In case you missed the update I posted on The Food Guy blog this week, here's a bite-by-bite rundown of the recent cooking competition at Edgewood Country Club . . .
Held in conjunction with FestivALL on the club's patio overlooking the city, more than 100 guests mingled, listening to the awesome Fort Hillbillies band, socializing with friends and sipping wine while local "Wine Boy" John Brown and Charleston doctor Stefan Maxwell battled it out over a hot grill.
During a culinary throw down in the style of the TV show "Chopped," each team had to prepare two different dishes for four judges using a "mystery box" of ingredients revealed just 15 minutes before the stoves were fired up.
Among their choices: sea bass, ahi tuna, ribeye and a selection of fresh produce, herbs, grains and full use of Chef Jeremy Still's Edgewood Country Club pantry.
I immediately started plotting what I would make under the circumstances, but these fast thinkers came up with their own great menus on the fly.
Chef Maxwell crafted a menu of a fire-grilled Caribbean Angus rib-eye roast with a rum-infused jerk reduction over warm potato salad. He paired that with a cored curried apple stuffed with goat cheese, figs and warm berry compote.
I loved the interplay of heat and sweet in his dish, but my steak was a little overcooked compared to the plates I saw fellow judges enjoying on the left and right. Ah, consistency. But that sweet-savory-fruity apple dessert was one of the most ingenious, delicious I've had.
Chef Brown's team offered a summer salad medley - a single plate featuring small tastes of crab Louis, grilled asparagus and a Caprese salad of sliced tomatoes, Buffalo mozzarella and julienned basil. Those are three dishes I love individually and never would have thought to pair them together on the same plate. But why not?
The Brown team's main course featured a Southwest-seared rib-eye, grilled broccolini and a farrow-stuffed grilled pepper. I dream of broccolini and farrow, so this was a winner in my book. The steak was cooked nicely, too, so there was little to find fault with here.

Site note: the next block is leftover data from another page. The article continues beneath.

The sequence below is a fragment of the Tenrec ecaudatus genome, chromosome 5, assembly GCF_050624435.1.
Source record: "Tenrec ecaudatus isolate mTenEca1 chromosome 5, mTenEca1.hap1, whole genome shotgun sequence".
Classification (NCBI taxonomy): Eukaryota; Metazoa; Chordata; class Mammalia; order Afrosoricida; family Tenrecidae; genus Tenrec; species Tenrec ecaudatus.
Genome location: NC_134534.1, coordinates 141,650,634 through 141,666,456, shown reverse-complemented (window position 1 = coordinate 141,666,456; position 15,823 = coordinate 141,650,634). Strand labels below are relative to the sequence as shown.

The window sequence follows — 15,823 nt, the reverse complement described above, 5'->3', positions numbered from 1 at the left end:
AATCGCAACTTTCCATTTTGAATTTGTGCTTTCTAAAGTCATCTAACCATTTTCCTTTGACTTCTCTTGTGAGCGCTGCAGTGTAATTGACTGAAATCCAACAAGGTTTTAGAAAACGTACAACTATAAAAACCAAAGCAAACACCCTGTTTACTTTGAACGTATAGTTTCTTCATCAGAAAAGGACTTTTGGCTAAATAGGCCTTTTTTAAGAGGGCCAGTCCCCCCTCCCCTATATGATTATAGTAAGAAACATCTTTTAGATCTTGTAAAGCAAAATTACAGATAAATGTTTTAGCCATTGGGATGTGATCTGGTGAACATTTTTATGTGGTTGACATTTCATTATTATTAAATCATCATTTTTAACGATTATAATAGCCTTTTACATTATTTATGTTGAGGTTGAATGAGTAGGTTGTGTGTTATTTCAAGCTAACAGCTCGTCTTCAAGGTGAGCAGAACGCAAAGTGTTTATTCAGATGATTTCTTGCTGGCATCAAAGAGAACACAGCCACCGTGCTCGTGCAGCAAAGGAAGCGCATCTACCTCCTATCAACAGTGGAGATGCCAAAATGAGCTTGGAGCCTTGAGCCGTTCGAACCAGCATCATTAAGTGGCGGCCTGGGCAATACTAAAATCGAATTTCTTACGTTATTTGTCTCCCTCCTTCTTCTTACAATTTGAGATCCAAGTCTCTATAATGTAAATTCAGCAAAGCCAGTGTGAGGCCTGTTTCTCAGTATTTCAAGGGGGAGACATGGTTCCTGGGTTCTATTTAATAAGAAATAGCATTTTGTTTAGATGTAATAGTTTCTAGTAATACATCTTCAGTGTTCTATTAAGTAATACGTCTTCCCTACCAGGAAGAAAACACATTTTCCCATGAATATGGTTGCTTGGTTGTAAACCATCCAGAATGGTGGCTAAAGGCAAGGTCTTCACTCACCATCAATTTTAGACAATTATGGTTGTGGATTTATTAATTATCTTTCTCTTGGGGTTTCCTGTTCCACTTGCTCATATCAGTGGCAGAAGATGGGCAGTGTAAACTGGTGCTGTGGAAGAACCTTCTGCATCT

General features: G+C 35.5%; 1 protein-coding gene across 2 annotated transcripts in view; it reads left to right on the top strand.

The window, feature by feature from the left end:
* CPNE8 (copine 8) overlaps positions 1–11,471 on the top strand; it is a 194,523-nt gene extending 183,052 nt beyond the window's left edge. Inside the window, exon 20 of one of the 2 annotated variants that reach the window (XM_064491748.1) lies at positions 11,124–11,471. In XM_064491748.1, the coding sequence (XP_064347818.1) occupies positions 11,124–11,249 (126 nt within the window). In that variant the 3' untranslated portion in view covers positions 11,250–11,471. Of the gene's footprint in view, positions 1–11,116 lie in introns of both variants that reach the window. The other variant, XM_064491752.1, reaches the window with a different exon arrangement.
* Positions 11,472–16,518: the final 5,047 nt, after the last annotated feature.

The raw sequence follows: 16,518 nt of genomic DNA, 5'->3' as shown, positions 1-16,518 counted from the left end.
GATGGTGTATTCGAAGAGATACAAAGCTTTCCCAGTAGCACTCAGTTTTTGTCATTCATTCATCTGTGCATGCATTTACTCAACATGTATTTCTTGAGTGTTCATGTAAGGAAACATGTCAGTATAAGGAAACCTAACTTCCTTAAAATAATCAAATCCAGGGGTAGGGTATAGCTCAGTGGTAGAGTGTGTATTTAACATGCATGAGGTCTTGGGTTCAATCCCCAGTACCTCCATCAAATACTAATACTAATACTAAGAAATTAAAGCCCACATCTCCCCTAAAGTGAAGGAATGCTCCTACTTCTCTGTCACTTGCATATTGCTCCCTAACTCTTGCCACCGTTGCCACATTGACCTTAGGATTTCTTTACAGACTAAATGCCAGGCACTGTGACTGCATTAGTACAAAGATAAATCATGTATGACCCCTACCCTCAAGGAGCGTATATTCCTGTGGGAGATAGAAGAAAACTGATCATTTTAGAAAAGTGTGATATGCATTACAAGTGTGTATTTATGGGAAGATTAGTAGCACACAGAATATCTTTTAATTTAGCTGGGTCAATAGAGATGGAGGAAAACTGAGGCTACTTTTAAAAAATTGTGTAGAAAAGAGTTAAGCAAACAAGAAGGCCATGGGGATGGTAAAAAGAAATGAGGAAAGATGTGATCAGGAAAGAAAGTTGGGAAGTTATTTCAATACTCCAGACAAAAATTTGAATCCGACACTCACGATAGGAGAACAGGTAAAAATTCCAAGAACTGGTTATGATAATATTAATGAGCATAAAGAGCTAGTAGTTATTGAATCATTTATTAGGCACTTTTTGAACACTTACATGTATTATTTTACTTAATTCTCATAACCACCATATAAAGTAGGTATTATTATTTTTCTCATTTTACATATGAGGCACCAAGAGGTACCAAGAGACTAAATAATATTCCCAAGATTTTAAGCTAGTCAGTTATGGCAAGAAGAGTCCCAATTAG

But that's what judges do, so we filled out our scorecards to name an ultimate winner. And in the spirit of the show that inspired it . . . "Chef Brown, you've been Chopped!"
Chef Maxwell's Caribbean-inspired menu won by the narrowest of margins, just 1.3 points out of a possible 60 - so very close.
No matter, it was an awesome night - and yet another feather in FestivALL's cap.
When the farro dish above was presented, there were lots of "oohs" and "aahs" from the crowd. Followed by more than a few "What the heck is farro?"
Wonder no more!
Farro is a European grain derived from wheat that dates back to the ancient Egyptians. It has a nutty flavor and firm, chewy texture, yet is lighter than most traditional grains. When cooked, farro releases a creamy liquid similar to that found in Arborio rice. Unlike a traditional risotto, however, farro maintains its firm texture during the cooking process.
High in fiber, magnesium and vitamins A, B, C and E, farro also is known for its low gluten levels, making it easier on the digestive system than most wheat-based grains. (You can also grind it into flour to make pasta and breads, cook it into soups or just boil to enjoy on its own.
Can you tell I love the stuff?
Here are a few more serving suggestions . . .
* Cook toasted farro in stock and mix with vegetables and herbs for a healthier "comfort" meal. (See this week's recipe for Farro Vegetable Harvest.)
* Combine cooked farro with olive oil, tomatoes, feta and olives for a Mediterranean-inspired salad.
* Substitute farro for rice in any of your favorite soups or stews for a heartier, earthier flavor.
* Cook farro with vegetable or chicken stock and your favorite vegetables for a warming and delicious meal.
* Grind farro into a flour to use for baking.
* Use farro in place of your morning oatmeal, mixed with apples, maple syrup, and cinnamon.
Another grain I'm hot on is quinoa (pronounced KEEN-wah), which packs a high-fiber, high-protein punch. Try it in this week's delicious recipe for Baked Salmon over Apple-Ginger Quinoa.
Contact writer Steven Keith at dailymailfood...@aol.com or 304-348-1721. You can also follow him on Facebook and Pinterest as "DailyMail FoodGuy," on Twitter as "DMFoodGuy" or read his blog at http://blogs.dailymail.com/foodguy/.
Farro Vegetable Harvest
1 1/2 cups farro (uncooked)
1 1/2 cups vegetable stock
1/4 cup apple juice
1 butternut squash, diced
1 apple, diced
4 carrots, cut on bias